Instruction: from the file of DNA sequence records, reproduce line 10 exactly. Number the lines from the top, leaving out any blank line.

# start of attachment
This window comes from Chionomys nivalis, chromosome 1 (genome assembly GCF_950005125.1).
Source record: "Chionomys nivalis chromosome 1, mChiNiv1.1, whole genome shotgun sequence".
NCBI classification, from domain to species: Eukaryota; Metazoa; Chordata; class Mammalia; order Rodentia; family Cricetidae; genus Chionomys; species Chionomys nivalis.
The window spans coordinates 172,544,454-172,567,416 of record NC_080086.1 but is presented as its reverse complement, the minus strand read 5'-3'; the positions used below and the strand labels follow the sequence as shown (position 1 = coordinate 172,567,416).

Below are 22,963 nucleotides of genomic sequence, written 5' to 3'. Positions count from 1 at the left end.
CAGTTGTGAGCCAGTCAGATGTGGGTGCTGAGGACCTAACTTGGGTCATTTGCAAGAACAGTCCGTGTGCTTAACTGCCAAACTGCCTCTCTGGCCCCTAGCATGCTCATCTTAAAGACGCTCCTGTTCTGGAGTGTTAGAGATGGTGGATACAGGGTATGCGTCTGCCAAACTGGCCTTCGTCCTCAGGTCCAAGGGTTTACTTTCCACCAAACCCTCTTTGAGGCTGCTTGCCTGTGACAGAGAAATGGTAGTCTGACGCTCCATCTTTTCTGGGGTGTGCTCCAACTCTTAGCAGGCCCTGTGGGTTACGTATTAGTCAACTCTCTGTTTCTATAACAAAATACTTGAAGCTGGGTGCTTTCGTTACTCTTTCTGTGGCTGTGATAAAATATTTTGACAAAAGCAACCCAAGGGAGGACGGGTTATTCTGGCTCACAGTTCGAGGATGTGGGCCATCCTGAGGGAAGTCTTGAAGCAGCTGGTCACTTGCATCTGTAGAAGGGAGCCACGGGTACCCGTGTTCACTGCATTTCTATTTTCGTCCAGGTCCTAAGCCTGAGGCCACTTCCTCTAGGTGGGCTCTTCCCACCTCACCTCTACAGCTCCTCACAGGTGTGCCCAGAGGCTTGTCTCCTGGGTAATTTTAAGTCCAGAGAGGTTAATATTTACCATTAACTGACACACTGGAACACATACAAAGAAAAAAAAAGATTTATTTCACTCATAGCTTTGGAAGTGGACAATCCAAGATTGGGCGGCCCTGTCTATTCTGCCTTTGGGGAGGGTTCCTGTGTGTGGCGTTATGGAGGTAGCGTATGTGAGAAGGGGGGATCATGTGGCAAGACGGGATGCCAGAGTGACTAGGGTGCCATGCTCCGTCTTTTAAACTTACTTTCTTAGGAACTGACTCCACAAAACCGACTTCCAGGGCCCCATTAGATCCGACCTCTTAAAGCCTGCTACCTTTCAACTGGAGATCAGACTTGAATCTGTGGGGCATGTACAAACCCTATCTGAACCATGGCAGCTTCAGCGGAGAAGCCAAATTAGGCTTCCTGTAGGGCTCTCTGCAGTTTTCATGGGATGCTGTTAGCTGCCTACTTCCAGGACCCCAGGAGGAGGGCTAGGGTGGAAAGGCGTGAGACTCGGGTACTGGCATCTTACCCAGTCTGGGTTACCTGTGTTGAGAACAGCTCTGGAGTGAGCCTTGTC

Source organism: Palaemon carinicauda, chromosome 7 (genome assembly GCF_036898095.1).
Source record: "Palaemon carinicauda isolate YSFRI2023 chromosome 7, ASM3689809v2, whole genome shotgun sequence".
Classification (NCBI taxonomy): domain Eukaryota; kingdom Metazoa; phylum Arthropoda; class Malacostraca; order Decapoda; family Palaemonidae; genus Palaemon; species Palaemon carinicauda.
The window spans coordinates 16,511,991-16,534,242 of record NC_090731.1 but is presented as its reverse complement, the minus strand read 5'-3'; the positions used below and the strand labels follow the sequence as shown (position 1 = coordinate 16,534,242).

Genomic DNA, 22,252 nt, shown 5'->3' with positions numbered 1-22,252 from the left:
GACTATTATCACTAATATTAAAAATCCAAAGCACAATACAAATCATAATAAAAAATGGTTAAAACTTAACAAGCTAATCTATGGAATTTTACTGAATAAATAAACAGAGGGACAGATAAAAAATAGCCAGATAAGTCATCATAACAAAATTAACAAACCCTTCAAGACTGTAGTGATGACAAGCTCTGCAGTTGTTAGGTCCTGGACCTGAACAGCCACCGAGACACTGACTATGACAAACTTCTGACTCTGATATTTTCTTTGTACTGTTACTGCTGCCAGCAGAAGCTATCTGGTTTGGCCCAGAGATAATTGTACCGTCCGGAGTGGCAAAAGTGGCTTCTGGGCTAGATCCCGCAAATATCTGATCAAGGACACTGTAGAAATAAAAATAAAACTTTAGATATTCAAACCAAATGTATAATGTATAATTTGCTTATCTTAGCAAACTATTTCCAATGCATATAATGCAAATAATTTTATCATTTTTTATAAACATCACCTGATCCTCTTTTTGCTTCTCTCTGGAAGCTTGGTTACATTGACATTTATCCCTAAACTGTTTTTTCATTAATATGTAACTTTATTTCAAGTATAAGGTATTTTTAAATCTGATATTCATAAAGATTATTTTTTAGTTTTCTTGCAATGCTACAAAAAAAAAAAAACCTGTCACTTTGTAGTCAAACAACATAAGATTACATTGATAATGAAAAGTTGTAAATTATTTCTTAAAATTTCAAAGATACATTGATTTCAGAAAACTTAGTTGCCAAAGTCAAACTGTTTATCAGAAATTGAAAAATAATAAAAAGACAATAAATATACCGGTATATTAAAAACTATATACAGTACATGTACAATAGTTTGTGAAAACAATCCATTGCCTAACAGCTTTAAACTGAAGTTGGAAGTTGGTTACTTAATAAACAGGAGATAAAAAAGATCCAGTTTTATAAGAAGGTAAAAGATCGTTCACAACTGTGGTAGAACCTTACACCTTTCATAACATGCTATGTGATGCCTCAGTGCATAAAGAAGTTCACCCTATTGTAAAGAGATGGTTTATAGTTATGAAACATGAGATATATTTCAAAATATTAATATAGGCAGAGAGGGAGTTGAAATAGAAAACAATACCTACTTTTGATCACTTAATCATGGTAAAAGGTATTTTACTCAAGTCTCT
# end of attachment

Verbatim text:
The window spans coordinates 16,511,991-16,534,242 of record NC_090731.1 but is presented as its reverse complement, the minus strand read 5'-3'; the positions used below and the strand labels follow the sequence as shown (position 1 = coordinate 16,534,242).